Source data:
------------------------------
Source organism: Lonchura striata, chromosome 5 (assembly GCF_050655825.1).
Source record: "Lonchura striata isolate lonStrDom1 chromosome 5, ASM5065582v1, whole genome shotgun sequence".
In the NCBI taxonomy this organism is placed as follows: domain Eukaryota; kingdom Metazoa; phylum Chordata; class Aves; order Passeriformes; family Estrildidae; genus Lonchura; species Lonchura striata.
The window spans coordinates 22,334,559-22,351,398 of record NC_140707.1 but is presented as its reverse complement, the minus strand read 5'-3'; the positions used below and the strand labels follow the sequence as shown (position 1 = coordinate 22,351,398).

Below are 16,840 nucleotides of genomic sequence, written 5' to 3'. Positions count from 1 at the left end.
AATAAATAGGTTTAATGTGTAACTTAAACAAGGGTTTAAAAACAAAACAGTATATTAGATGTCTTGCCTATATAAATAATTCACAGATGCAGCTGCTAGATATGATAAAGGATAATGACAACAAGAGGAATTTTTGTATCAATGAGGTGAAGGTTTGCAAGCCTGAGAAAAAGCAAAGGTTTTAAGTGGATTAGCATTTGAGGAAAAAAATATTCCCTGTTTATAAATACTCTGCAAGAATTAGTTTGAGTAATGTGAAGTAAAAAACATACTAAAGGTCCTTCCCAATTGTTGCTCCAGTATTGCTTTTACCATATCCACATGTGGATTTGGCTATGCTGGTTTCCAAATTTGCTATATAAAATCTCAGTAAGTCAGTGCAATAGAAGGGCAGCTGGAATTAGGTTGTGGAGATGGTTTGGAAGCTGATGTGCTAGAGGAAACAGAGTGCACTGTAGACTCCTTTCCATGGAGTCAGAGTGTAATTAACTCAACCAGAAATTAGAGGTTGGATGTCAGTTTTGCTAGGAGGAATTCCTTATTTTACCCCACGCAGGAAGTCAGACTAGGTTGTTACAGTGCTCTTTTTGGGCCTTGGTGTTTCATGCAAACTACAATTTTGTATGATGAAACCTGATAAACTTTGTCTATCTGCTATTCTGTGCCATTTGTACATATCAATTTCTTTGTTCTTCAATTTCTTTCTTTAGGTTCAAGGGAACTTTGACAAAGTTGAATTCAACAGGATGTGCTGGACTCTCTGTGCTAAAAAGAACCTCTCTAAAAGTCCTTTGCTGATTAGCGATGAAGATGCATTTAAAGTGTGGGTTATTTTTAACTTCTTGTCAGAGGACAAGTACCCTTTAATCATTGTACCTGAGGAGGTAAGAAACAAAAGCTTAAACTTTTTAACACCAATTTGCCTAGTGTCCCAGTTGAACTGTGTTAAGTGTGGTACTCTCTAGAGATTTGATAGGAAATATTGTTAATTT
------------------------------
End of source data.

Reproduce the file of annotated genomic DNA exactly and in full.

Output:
Source organism: Lonchura striata, chromosome 5 (assembly GCF_050655825.1).
Source record: "Lonchura striata isolate lonStrDom1 chromosome 5, ASM5065582v1, whole genome shotgun sequence".
In the NCBI taxonomy this organism is placed as follows: domain Eukaryota; kingdom Metazoa; phylum Chordata; class Aves; order Passeriformes; family Estrildidae; genus Lonchura; species Lonchura striata.
The window spans coordinates 22,334,559-22,351,398 of record NC_140707.1 but is presented as its reverse complement, the minus strand read 5'-3'; the positions used below and the strand labels follow the sequence as shown (position 1 = coordinate 22,351,398).

Below are 16,840 nucleotides of genomic sequence, written 5' to 3'. Positions count from 1 at the left end.
AATAAATAGGTTTAATGTGTAACTTAAACAAGGGTTTAAAAACAAAACAGTATATTAGATGTCTTGCCTATATAAATAATTCACAGATGCAGCTGCTAGATATGATAAAGGATAATGACAACAAGAGGAATTTTTGTATCAATGAGGTGAAGGTTTGCAAGCCTGAGAAAAAGCAAAGGTTTTAAGTGGATTAGCATTTGAGGAAAAAAATATTCCCTGTTTATAAATACTCTGCAAGAATTAGTTTGAGTAATGTGAAGTAAAAAACATACTAAAGGTCCTTCCCAATTGTTGCTCCAGTATTGCTTTTACCATATCCACATGTGGATTTGGCTATGCTGGTTTCCAAATTTGCTATATAAAATCTCAGTAAGTCAGTGCAATAGAAGGGCAGCTGGAATTAGGTTGTGGAGATGGTTTGGAAGCTGATGTGCTAGAGGAAACAGAGTGCACTGTAGACTCCTTTCCATGGAGTCAGAGTGTAATTAACTCAACCAGAAATTAGAGGTTGGATGTCAGTTTTGCTAGGAGGAATTCCTTATTTTACCCCACGCAGGAAGTCAGACTAGGTTGTTACAGTGCTCTTTTTGGGCCTTGGTGTTTCATGCAAACTACAATTTTGTATGATGAAACCTGATAAACTTTGTCTATCTGCTATTCTGTGCCATTTGTACATATCAATTTCTTTGTTCTTCAATTTCTTTCTTTAGGTTCAAGGGAACTTTGACAAAGTTGAATTCAACAGGATGTGCTGGACTCTCTGTGCTAAAAAGAACCTCTCTAAAAGTCCTTTGCTGATTAGCGATGAAGATGCATTTAAAGTGTGGGTTATTTTTAACTTCTTGTCAGAGGACAAGTACCCTTTAATCATTGTACCTGAGGAGGTAAGAAACAAAAGCTTAAACTTTTTAACACCAATTTGCCTAGTGTCCCAGTTGAACTGTGTTAAGTGTGGTACTCTCTAGAGATTTGATAGGAAATATTGTTAATTT